Posted August 16, 2016 Zyman Marzuki
Sterling has fallen to levels not seen since the mid–1980s when Margaret Thatcher waged her crusade against the trade unions.
The unions are now no more, but the UK faces similar challenging political and economic headwinds following the 23 June 2016 referendum result in favour of leaving the EU. This has weighed considerably on the GBP, which has lost over 11% against the USD, the EUR and the CHF. Cable or GBP/USD has slipped below 1.3000, but the currency remains above its three-decade low of 1.2796.
The UK’s uncertain political and economic picture looks set to continue which could place even more downward pressure on Sterling. It remains uncertain what form and route UK negotiations with the EU will take. In particular, whether and when Article 50 of the Treaty of Lisbon, which sets out how a member state can voluntarily leave the EU, is triggered remains unclear.
Bank of England Governor Mark Carney has repeatedly warned that there is a prospect of a slowdown in the UK economy post-Brexit. As a pre-emptive countermeasure Mr Carney hopped on Ben Bernanke’s helicopter, borrowed Mario Draghi’s bazooka and unleashed an extension of quantitative easing on 4 August 2016 which could pump an extra £170bn of newly-printed cash into the economy. The BOE also cut the base interest rate for the first time in seven years, reducing it by 25bps to a new record low of 0.25%.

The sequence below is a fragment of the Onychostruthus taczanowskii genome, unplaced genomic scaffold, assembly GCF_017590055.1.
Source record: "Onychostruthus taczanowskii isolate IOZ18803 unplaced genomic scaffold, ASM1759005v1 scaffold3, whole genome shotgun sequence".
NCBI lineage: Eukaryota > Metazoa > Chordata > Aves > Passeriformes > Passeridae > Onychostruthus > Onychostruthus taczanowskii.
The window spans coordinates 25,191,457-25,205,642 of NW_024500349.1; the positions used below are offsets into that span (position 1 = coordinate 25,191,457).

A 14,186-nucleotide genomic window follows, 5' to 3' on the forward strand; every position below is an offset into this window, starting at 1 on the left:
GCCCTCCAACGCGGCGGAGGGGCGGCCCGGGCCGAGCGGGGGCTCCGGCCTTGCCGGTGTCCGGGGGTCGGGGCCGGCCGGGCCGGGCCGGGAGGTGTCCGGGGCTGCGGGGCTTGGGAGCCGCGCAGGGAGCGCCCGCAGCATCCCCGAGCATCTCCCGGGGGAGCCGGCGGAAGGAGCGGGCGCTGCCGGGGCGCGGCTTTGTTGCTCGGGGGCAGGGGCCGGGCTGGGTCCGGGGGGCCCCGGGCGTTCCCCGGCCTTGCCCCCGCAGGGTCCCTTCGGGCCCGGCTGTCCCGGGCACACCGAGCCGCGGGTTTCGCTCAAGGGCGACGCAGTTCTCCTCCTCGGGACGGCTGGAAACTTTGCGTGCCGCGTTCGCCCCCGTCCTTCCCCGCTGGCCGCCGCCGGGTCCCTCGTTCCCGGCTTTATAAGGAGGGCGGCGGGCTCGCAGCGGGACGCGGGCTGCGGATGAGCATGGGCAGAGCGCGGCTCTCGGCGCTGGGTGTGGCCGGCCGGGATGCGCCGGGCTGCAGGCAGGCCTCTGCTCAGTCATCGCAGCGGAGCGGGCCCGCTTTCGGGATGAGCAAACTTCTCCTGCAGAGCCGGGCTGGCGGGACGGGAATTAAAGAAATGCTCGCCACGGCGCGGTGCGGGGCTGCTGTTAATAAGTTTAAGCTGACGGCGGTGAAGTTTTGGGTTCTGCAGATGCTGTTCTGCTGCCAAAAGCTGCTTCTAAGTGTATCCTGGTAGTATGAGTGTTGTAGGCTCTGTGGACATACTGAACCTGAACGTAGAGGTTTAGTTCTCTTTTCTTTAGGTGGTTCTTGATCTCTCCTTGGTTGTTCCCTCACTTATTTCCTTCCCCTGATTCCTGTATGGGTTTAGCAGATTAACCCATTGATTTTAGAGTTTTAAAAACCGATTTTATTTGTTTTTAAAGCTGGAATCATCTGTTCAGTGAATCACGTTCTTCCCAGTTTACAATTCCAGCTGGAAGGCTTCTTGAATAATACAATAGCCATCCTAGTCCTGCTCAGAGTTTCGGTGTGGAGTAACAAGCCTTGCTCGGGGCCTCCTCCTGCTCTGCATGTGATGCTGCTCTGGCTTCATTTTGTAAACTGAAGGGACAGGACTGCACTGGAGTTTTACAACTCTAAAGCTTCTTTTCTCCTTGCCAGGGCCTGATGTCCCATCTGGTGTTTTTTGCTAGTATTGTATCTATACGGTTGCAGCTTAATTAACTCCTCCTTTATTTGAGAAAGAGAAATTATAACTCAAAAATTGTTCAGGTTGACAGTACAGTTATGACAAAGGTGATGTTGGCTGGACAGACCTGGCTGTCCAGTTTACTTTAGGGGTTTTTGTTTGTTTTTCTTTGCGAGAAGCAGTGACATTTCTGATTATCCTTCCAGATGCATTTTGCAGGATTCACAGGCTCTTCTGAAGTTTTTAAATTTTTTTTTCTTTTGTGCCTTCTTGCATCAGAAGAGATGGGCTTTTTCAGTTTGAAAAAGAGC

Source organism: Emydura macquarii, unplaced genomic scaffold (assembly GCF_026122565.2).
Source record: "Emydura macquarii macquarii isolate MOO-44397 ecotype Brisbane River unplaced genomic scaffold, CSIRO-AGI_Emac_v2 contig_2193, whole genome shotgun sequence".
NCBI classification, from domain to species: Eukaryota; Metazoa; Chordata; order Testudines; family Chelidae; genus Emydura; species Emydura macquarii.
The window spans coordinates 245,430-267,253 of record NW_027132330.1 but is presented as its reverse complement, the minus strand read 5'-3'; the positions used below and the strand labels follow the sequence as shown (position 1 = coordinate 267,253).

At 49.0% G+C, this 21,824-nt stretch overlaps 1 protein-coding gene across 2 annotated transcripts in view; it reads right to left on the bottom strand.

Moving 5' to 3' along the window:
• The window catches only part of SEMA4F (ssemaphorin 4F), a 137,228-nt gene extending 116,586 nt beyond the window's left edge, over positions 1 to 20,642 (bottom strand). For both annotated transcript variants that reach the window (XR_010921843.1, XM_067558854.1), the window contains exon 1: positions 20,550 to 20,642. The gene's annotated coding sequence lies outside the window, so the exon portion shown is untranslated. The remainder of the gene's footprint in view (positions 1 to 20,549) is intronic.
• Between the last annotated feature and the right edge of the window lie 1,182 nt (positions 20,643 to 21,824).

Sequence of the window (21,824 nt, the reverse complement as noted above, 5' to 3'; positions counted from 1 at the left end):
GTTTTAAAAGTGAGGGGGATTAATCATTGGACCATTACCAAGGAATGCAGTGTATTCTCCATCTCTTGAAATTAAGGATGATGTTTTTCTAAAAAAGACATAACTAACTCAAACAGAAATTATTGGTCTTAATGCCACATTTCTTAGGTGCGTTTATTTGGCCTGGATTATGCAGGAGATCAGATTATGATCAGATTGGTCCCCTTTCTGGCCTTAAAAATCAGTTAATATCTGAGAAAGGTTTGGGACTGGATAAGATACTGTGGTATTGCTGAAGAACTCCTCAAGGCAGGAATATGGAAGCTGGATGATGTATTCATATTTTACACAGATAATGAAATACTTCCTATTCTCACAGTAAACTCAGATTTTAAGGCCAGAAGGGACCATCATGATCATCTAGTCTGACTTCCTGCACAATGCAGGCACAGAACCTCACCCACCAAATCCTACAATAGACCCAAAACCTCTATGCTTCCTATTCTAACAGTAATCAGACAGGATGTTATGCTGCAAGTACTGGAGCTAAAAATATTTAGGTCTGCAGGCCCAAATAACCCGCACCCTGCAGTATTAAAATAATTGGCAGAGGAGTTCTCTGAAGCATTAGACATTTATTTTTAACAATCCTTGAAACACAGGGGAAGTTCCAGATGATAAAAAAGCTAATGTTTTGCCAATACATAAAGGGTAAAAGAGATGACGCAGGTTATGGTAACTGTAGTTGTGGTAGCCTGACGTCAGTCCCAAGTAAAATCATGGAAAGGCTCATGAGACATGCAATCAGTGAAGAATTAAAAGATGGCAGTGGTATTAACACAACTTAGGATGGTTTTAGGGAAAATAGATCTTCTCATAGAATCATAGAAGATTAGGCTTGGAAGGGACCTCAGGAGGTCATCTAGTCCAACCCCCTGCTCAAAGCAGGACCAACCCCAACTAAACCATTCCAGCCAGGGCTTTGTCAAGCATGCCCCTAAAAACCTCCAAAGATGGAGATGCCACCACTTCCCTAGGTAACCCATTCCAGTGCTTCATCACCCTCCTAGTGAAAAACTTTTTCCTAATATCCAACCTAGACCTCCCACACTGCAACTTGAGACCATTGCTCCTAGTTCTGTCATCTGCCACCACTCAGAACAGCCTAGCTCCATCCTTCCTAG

In addition to growth worries, the UK’s large current account deficit which amounts to over 5.5% of GDP, is an additional vulnerability for the GBP. Over the past few years, strong inflows of portfolio and foreign direct investment have helped to finance the external deficit. A deterioration in investor appetite for UK assets would complicate this financing.
On the bright side, UK exporters and the current account deficit could benefit from the weaker pound as exports become relatively more attractive than imports. However, with a negative trade balance of -£5.1 billion in June 2016, the weaker pound could result in higher inflation and further restrict the Bank of England’s options in the future. In general, a 10% devaluation in the GBP increase prices by 2-3%, all things remaining equal.
‘Leave’ voters who thought that things would be business as usual post-Brexit are sorely mistaken. The UK is at a critical juncture just like it was in the mid-80s and it will need strong Thatcher-esque leadership from Theresa May to negotiate a favourable trade deal with the EU and stabilise the economy. Failure to do so may cause the former world reserve currency to freefall into the unknown darkness below.